“Barcellos structured the class mostly around print graphic design, which is good skill sets, but a little more narrow focused.” Chow said, “With our digital era and digital world, [advertisement] moves at a much different pace now.”

Adjusting to the Changes
Cripe and Chow have worked closely with Barcellos for many years, so both had to adjust in order to fill in the gaps.

“We had a very collaborative sort of relationship,” Cripe said, “He taught photography classes too so I had a chance to talk to him everyday. When it became clear that [Chow] and I were going to take over his classes, we made a plan with him and took an idea of what he was doing, and how everything operated.”

Advanced Multimedia and Commercial Art share the same computer lab, so Chow and Cripe also have to engineer the room in a way where they are both comfortable.

“Every time you have a different teacher things are going to be done in a different way,” Cripe said, “so we are both doing things in a way where we are comfortable.”

Fundamentally, things are not different, according to Cripe. He believes the same idea and principle of the class won’t change with Barcellos’ departure.

“Trying to keep an eye on the past, and what worked very well, but also keeping an eye on the future and what needs to change, and evolve…That is a big challenge in and of itself,” Chow said.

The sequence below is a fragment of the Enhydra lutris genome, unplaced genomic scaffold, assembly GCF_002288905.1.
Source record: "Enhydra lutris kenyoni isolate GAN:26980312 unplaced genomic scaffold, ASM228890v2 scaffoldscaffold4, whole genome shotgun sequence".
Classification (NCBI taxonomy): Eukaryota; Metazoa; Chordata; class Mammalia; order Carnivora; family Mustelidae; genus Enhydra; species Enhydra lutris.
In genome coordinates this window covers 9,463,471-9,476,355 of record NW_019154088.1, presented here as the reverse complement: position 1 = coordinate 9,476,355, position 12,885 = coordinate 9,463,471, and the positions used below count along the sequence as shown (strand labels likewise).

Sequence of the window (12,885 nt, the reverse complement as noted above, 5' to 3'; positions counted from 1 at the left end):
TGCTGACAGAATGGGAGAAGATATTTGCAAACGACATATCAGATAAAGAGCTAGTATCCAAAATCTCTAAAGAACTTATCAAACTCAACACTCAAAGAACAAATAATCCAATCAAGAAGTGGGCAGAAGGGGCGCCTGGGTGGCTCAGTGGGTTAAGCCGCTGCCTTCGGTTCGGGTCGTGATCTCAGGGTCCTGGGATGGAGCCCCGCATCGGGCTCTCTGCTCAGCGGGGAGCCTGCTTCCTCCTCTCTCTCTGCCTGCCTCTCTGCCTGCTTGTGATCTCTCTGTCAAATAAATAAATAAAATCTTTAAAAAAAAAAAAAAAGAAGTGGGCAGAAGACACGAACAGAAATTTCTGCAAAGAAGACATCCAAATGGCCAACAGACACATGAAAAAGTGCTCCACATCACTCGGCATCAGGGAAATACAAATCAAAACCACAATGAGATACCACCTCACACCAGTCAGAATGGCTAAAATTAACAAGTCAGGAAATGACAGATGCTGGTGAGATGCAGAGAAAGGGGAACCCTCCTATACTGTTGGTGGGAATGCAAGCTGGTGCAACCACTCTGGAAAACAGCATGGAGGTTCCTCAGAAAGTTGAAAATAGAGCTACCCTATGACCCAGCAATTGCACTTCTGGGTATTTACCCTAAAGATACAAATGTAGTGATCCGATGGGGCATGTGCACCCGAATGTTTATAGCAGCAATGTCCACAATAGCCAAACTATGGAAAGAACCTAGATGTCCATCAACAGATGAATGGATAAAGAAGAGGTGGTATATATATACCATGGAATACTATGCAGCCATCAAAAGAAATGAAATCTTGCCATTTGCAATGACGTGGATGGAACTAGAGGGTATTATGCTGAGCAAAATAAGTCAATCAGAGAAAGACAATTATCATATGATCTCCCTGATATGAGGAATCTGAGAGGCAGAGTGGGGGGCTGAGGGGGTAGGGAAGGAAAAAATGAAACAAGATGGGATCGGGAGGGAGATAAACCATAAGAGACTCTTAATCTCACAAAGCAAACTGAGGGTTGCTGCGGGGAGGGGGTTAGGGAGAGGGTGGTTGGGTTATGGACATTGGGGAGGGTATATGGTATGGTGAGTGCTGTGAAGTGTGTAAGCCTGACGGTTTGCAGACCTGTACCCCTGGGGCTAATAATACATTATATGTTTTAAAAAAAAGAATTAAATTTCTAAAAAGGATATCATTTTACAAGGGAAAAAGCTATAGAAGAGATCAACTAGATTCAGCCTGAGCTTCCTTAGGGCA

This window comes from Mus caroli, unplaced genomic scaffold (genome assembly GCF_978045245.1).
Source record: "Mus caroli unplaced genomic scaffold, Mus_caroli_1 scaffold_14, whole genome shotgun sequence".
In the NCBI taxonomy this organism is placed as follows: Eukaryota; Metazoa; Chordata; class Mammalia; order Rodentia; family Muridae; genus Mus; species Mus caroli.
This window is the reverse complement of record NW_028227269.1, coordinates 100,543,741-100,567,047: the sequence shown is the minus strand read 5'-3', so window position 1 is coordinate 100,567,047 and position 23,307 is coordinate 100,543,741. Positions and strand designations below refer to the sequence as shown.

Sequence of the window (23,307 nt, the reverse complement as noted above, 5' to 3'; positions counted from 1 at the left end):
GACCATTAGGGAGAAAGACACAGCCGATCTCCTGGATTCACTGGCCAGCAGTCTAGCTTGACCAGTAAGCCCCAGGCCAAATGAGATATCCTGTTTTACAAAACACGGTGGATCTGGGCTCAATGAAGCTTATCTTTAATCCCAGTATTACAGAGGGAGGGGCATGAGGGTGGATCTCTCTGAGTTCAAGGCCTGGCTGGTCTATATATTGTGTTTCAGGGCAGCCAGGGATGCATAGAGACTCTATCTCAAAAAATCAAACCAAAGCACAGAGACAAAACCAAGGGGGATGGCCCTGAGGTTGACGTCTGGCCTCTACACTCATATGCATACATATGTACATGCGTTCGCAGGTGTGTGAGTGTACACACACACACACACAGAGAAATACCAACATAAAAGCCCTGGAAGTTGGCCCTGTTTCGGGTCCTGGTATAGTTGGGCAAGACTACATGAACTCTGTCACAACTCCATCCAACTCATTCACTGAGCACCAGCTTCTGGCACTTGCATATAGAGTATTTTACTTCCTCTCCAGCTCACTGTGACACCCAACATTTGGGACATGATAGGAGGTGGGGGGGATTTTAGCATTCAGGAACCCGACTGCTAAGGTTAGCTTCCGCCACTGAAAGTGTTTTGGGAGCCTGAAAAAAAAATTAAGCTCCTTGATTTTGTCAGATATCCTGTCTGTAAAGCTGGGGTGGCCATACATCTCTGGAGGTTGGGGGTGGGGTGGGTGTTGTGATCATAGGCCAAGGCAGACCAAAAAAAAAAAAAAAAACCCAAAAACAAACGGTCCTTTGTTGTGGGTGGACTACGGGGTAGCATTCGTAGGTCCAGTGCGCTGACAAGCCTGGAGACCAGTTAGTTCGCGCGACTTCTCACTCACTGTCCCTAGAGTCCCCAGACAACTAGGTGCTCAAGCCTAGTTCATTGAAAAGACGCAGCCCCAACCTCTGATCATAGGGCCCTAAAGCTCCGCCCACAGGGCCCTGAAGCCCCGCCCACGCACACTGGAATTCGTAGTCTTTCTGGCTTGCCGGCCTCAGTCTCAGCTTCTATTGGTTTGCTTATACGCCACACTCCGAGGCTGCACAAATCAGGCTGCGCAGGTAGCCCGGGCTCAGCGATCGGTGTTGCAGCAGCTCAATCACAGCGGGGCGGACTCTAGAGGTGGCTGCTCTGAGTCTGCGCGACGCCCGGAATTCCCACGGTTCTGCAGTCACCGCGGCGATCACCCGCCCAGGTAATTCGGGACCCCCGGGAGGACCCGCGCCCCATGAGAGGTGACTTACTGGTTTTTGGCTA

In the Newly Structured Classes
Right now, Chow’s class is focusing on font design, according to junior Emma Lennen, who is currently taking Commercial Art. Font design is used for many aspects of commercial art, such as t-shirt making.

“We are creating monograms of our names,” Lennen said, “And we are experimenting with positive and negative space. We tested out different fonts, different shapes, until we found one that we liked.”

Monograms are two letters, put together in a shape to create a badge, or a symbol. This is all being done on Adobe Illustrator, and Lennen says one of the benefits of virtual design is being able to test out what colors or what fonts work without having to redraw the image every single time.

lennoncollage

Lennen showcases what she has been doing in Commercial Art for the first six weeks. Her logos use a variety of different shapes and fonts — she particularly liked the DC circle she used to surround the E and L. Photos by Jessica Xing.

“For the computer, some of the difficulties are you want to make it a certain way, but you don’t know how to make it a certain way.” Lennen said, “But when you do it by hand you have to be really careful about details and it is a lot harder to make multiple copies […] You would have to redraw every single one.”

 

 

 

lennoncollage2

In addition to computer work, Chow teaches his students how to do written typography. Lennen said that before the monograms Chow had them hand draw different fonts before hand. Photo by Jessica Xing.

Barcellos’ Lasting Impact
While classes have changed under Chow and Cripe, they still have both learned a lot from Barcellos and his teaching style.

“One of the things I’ve always appreciated about him was his perspective and, of course, his experience,” Chow said.

When asked what he respects about Barcellos, the first thing Cripe said was his teaching style and how he always looked at the bigger picture.

“He loved teaching so much … he didn’t get locked up the little things in trying to teach a kid a certain part of something, or get frustrated when they wouldn’t learn something the way he wanted to. He always held onto a bigger picture that if they are healthy, if they are happy, then they’ll learn.” Cripe said.